Beverly Flaxington is a practice management consultant. She answers questions from advisors facing human resource issues. To submit yours, email us here.

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Dear Bev,

My boss overcommits. She is very smart and extremely high-energy. We are in a sales-support function for a fairly large firm. The sales team tells us they need something and next thing we know, she is saying we’ll do it. Our team is comprised of just three people and one is part-time. We have Excel spreadsheets all over the place outlining our commitments, when they are due and to whom. No matter how many times we get them finalized, she adds something that creates an uproar and we have to redo the whole plan.

We get the fact that we are a cost center and need to justify our existence – this is the line she gives us every time we push back on her. But at a certain point there is simply too much to do and too little time. I love my job but when the weeks get extended from a normal of 55 hours to 75 and 80 hours and I’m not seeing my friends and family I wonder why I am doing this. Is there a way to help her see the impact on us of her constantly “yes, yes, yes!”?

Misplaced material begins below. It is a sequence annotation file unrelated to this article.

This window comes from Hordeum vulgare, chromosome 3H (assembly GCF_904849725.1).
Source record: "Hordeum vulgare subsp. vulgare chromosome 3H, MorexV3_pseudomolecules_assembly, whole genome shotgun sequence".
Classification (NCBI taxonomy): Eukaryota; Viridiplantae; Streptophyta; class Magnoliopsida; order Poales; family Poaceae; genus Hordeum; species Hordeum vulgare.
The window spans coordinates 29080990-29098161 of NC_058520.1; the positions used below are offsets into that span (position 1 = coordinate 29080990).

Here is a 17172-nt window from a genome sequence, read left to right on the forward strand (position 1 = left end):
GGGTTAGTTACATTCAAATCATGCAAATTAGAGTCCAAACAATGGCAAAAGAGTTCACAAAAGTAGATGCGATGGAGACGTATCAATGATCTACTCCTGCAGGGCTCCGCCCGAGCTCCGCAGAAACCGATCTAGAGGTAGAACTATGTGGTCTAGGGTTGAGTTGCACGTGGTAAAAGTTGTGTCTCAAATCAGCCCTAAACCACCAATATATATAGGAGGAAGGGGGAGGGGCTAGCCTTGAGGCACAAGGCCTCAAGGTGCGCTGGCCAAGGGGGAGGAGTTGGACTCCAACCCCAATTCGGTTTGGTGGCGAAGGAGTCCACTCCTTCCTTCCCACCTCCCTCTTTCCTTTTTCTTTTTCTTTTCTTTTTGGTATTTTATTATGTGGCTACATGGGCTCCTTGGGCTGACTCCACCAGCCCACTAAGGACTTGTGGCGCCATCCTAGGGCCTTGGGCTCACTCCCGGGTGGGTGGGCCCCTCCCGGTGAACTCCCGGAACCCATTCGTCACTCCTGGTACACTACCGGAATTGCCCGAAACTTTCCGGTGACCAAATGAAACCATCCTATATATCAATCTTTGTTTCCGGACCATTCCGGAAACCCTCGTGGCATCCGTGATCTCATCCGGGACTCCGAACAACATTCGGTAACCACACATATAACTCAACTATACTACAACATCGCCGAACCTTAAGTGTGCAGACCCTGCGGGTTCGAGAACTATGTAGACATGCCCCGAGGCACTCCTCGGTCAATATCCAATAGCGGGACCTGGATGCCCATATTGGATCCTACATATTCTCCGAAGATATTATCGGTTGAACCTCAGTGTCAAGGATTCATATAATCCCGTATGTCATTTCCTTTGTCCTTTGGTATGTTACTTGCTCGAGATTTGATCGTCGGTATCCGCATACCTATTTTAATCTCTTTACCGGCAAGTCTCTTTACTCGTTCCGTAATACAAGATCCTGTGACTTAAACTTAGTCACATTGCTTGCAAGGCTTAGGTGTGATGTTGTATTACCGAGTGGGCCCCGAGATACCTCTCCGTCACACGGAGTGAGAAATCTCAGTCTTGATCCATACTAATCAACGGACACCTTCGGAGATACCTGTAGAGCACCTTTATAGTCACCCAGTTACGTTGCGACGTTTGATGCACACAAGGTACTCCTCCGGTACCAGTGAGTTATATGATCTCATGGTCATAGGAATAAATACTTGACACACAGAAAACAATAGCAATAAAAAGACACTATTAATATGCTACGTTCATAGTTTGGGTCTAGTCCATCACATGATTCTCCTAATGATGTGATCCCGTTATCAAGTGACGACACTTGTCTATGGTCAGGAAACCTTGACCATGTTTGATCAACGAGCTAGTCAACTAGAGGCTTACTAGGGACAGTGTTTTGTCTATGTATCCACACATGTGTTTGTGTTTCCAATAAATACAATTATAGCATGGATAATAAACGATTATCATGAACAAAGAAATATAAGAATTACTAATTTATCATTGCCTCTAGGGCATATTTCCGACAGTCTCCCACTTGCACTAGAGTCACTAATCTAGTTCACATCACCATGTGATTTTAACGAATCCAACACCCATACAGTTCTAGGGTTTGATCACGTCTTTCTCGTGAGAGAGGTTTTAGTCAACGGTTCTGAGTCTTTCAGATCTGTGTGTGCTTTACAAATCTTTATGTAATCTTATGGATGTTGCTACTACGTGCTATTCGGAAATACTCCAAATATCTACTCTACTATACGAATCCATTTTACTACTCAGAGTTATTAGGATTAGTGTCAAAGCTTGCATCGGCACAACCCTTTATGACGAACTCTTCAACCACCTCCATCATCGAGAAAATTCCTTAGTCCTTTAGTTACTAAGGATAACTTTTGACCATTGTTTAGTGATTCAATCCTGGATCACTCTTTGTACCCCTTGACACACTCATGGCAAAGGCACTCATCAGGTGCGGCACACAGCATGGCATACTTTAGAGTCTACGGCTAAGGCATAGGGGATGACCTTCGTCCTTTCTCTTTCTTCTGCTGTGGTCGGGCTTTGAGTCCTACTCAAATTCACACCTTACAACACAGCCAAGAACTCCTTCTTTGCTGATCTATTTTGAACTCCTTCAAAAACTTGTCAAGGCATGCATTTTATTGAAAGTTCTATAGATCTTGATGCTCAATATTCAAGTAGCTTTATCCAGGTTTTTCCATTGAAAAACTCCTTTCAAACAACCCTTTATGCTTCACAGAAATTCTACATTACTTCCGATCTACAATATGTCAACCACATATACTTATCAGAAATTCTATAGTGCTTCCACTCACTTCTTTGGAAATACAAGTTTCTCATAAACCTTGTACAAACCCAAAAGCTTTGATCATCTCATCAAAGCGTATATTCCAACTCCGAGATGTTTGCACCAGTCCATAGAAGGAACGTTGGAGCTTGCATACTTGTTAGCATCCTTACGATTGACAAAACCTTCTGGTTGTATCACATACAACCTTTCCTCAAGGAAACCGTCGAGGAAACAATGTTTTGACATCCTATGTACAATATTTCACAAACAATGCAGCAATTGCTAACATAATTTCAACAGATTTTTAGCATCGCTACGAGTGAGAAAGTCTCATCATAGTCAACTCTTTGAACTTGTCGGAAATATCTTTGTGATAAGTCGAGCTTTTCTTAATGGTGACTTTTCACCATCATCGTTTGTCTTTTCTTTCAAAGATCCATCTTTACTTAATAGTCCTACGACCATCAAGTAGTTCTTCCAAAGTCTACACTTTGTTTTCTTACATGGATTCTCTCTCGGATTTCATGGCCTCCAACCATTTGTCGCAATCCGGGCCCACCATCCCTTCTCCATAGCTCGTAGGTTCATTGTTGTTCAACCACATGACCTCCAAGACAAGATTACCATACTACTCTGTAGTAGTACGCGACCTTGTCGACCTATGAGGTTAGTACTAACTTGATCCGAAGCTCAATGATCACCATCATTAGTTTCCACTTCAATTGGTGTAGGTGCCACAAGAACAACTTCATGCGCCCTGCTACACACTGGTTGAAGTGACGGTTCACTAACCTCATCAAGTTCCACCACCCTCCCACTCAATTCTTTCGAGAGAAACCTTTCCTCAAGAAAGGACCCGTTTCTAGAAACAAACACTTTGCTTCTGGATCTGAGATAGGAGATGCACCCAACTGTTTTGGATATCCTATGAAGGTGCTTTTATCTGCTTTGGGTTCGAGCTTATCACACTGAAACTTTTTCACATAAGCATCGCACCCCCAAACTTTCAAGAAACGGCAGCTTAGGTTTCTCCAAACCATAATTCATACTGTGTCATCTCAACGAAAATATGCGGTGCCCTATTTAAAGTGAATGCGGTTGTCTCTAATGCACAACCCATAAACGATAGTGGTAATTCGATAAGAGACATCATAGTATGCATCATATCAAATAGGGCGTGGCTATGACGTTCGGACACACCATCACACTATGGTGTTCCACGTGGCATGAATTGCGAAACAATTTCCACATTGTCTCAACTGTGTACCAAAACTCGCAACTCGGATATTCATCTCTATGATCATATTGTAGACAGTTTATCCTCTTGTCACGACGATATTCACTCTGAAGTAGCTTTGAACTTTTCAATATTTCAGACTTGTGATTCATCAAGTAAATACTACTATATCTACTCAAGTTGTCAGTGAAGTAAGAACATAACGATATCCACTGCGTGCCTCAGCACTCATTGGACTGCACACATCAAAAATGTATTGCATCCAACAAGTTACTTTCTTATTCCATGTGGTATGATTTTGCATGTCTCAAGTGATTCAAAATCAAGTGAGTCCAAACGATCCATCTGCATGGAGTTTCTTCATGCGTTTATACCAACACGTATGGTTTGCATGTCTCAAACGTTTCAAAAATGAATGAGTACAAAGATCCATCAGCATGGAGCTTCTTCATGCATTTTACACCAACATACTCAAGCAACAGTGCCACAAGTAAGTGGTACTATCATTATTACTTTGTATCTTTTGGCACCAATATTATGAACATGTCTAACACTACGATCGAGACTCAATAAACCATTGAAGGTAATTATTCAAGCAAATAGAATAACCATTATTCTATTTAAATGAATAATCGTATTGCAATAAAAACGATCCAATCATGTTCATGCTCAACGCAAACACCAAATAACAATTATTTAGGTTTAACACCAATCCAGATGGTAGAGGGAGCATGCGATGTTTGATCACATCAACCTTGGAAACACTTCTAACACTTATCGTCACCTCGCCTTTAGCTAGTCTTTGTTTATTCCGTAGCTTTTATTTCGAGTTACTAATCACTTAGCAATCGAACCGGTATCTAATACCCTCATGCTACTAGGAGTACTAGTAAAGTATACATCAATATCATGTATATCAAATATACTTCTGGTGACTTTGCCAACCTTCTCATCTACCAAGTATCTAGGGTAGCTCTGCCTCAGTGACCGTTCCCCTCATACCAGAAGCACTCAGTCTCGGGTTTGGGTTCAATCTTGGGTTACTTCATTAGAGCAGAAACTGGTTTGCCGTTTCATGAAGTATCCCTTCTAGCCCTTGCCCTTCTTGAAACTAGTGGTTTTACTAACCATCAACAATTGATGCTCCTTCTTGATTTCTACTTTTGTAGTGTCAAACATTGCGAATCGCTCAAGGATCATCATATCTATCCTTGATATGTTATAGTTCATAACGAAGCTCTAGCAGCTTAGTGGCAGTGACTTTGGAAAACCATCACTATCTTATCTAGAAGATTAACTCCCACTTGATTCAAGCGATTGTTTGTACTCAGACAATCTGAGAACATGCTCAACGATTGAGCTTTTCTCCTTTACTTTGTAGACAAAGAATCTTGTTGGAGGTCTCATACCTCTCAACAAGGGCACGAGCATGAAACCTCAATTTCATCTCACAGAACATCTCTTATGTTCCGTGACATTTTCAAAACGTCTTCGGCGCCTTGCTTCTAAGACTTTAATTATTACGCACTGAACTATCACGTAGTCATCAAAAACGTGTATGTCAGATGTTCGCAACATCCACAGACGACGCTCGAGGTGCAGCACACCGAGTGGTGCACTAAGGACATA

Dear Y.M.,

The mantra of too much to do with not enough time to do it is a constant refrain among the firms I work with. Many larger firms have cut staff but have increased workload. I understand your frustration in trying to manage this and come up with a working plan!

You are describing a clear disconnect in behavioral style, which I see in many situations where groups are the “get it done” people. Your boss likely has a people-oriented style where she is upbeat, positive, and gregarious and she gets into situations with the sales team (who are often also wired this same way) and they probably generate great ideas and then she brings them back to expect the same enthusiasm from her group. You folks are likely more the “get it done” and have an organized process for doing so type of people. You need a plan, time to process new priorities and a clear schedule to accomplish everything you are assigned.